Whatever you do, don't try specifying multiple
-pass arguments as @mootmoot suggests in the comments. Only the latest applies, as can be trivially seen by:
echo test | openssl enc -aes-256-cbc -salt -pass file:key -pass pass:password | openssl enc -d -aes-256-cbc -salt -pass pass:password
Assuming you're trying to require both the password and the keyfile to decrypt, the easiest way would be to simply chain them, though this will result in a slight size increase:
$ echo test | openssl enc -aes-256-cbc -salt | openssl enc -aes-256-cbc -salt -pass file:key >testout
enter aes-256-cbc encryption password:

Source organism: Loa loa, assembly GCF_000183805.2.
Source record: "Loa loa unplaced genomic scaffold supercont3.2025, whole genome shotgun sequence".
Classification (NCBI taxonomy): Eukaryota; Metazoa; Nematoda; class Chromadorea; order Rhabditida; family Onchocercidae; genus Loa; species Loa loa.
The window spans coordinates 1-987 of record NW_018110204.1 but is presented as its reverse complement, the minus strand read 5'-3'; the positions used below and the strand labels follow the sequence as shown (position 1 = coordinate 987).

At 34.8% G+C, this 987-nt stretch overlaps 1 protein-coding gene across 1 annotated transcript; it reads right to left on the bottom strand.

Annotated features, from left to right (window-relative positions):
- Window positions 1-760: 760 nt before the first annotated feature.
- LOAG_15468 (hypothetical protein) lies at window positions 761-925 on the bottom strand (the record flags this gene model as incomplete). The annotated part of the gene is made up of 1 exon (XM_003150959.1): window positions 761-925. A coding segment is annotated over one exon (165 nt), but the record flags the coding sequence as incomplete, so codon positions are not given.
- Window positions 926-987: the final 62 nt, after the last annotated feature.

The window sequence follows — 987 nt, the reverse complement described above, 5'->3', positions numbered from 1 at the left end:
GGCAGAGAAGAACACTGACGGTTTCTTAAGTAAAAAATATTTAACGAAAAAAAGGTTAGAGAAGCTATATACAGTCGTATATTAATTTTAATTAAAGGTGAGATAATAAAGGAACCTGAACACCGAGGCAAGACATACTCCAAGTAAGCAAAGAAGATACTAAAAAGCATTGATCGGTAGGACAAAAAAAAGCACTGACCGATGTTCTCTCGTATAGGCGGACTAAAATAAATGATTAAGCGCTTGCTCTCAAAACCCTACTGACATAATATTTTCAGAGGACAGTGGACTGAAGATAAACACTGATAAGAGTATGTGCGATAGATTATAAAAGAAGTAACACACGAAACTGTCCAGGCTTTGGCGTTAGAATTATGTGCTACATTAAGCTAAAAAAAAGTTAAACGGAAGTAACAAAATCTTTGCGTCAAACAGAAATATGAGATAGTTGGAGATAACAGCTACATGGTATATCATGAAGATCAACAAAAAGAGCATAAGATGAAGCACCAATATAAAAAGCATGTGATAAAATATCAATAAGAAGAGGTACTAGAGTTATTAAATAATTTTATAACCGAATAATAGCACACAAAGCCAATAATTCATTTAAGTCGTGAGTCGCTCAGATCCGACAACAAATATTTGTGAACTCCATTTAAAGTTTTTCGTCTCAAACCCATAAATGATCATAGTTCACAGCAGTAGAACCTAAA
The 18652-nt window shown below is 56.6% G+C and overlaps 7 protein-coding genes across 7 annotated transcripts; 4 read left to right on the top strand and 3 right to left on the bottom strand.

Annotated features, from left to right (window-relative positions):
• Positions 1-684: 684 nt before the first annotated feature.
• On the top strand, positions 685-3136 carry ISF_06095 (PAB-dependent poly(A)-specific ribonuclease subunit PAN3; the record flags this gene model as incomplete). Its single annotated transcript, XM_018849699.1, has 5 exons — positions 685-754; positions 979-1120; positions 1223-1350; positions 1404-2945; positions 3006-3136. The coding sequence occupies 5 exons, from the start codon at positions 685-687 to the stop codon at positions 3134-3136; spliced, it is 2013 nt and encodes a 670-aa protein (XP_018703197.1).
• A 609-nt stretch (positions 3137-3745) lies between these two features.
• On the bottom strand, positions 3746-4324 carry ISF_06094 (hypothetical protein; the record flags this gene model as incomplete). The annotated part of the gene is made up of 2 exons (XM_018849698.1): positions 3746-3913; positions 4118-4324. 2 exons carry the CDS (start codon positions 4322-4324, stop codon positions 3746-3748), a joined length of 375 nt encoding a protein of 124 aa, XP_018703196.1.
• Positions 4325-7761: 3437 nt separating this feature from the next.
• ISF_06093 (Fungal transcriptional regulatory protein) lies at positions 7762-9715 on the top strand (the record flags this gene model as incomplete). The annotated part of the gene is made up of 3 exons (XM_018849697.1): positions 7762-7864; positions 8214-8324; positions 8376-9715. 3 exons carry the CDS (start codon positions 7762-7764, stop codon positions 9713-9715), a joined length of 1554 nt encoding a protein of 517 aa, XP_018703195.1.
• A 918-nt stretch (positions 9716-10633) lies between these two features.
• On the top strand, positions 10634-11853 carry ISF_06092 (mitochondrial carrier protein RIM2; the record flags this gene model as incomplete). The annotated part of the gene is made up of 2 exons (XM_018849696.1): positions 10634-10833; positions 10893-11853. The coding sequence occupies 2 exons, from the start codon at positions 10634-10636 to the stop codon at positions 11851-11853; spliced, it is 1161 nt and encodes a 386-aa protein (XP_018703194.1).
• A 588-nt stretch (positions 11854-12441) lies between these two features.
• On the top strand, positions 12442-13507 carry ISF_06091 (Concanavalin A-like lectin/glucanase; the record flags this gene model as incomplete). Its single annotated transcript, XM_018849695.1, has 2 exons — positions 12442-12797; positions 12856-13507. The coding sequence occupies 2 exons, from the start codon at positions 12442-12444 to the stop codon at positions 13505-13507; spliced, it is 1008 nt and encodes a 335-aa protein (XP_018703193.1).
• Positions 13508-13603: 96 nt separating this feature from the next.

Verifying - enter aes-256-cbc encryption password:
$ <testout openssl enc -d -aes-256-cbc -salt -pass file:key | openssl enc -d -aes-256-cbc -salt
enter aes-256-cbc decryption password:
You should be aware though that the key derivation
openssl enc uses is quite terrible. 0.9.8 defaults to MD5, and while it lets you select another hash, it only allows one round of
hash(password || salt). 1.1.0 changes the default hash to SHA256, but it still only allows a single round, so the improvement is very minor.
I've also seen this quote from an openssl developer referenced a few times:
At the end of the day, OpenSSL is a *library*, not an end-user product,
and enc(1) and friends are developer utilities and "demo" tools.
It's from 2009, so I don't know how much that's changed since then (I believe the
cms utility is ok), but I would recommend avoiding
enc if possible.